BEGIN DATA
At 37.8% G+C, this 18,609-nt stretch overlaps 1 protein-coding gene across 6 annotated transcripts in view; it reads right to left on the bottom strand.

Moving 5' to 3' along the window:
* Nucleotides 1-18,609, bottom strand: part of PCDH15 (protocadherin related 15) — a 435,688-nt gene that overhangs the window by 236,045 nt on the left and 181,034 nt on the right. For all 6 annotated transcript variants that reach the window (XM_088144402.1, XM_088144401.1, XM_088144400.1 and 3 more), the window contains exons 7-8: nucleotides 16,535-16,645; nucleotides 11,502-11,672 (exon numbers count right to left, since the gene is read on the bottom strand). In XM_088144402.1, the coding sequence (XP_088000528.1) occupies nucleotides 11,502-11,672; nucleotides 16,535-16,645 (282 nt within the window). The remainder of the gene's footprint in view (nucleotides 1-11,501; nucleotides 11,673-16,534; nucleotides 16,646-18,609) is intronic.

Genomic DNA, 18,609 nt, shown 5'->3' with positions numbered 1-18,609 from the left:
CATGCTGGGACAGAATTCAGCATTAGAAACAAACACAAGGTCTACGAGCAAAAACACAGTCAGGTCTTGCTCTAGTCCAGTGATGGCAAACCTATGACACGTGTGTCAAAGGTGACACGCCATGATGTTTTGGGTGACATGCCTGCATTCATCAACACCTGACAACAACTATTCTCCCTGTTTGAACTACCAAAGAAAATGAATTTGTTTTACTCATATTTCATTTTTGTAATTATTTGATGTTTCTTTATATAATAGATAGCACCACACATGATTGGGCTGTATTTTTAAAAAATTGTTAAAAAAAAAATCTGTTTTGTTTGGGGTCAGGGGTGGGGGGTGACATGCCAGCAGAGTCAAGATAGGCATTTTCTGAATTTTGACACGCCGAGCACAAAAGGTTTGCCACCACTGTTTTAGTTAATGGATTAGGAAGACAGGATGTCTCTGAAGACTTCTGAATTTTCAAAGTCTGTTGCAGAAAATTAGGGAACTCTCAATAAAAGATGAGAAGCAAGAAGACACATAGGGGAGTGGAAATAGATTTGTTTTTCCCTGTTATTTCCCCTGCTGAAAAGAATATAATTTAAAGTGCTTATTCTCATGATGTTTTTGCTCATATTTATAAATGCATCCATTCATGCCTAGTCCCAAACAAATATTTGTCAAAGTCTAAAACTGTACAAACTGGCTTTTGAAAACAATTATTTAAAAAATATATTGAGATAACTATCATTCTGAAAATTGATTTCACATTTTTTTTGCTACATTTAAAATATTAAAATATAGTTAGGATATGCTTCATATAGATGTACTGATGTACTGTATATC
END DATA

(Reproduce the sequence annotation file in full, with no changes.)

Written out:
At 37.8% G+C, this 18,609-nt stretch overlaps 1 protein-coding gene across 6 annotated transcripts in view; it reads right to left on the bottom strand.

Moving 5' to 3' along the window:
* Nucleotides 1-18,609, bottom strand: part of PCDH15 (protocadherin related 15) — a 435,688-nt gene that overhangs the window by 236,045 nt on the left and 181,034 nt on the right. For all 6 annotated transcript variants that reach the window (XM_088144402.1, XM_088144401.1, XM_088144400.1 and 3 more), the window contains exons 7-8: nucleotides 16,535-16,645; nucleotides 11,502-11,672 (exon numbers count right to left, since the gene is read on the bottom strand). In XM_088144402.1, the coding sequence (XP_088000528.1) occupies nucleotides 11,502-11,672; nucleotides 16,535-16,645 (282 nt within the window). The remainder of the gene's footprint in view (nucleotides 1-11,501; nucleotides 11,673-16,534; nucleotides 16,646-18,609) is intronic.

Genomic DNA, 18,609 nt, shown 5'->3' with positions numbered 1-18,609 from the left:
CATGCTGGGACAGAATTCAGCATTAGAAACAAACACAAGGTCTACGAGCAAAAACACAGTCAGGTCTTGCTCTAGTCCAGTGATGGCAAACCTATGACACGTGTGTCAAAGGTGACACGCCATGATGTTTTGGGTGACATGCCTGCATTCATCAACACCTGACAACAACTATTCTCCCTGTTTGAACTACCAAAGAAAATGAATTTGTTTTACTCATATTTCATTTTTGTAATTATTTGATGTTTCTTTATATAATAGATAGCACCACACATGATTGGGCTGTATTTTTAAAAAATTGTTAAAAAAAAAATCTGTTTTGTTTGGGGTCAGGGGTGGGGGGTGACATGCCAGCAGAGTCAAGATAGGCATTTTCTGAATTTTGACACGCCGAGCACAAAAGGTTTGCCACCACTGTTTTAGTTAATGGATTAGGAAGACAGGATGTCTCTGAAGACTTCTGAATTTTCAAAGTCTGTTGCAGAAAATTAGGGAACTCTCAATAAAAGATGAGAAGCAAGAAGACACATAGGGGAGTGGAAATAGATTTGTTTTTCCCTGTTATTTCCCCTGCTGAAAAGAATATAATTTAAAGTGCTTATTCTCATGATGTTTTTGCTCATATTTATAAATGCATCCATTCATGCCTAGTCCCAAACAAATATTTGTCAAAGTCTAAAACTGTACAAACTGGCTTTTGAAAACAATTATTTAAAAAATATATTGAGATAACTATCATTCTGAAAATTGATTTCACATTTTTTTTGCTACATTTAAAATATTAAAATATAGTTAGGATATGCTTCATATAGATGTACTGATGTACTGTATATC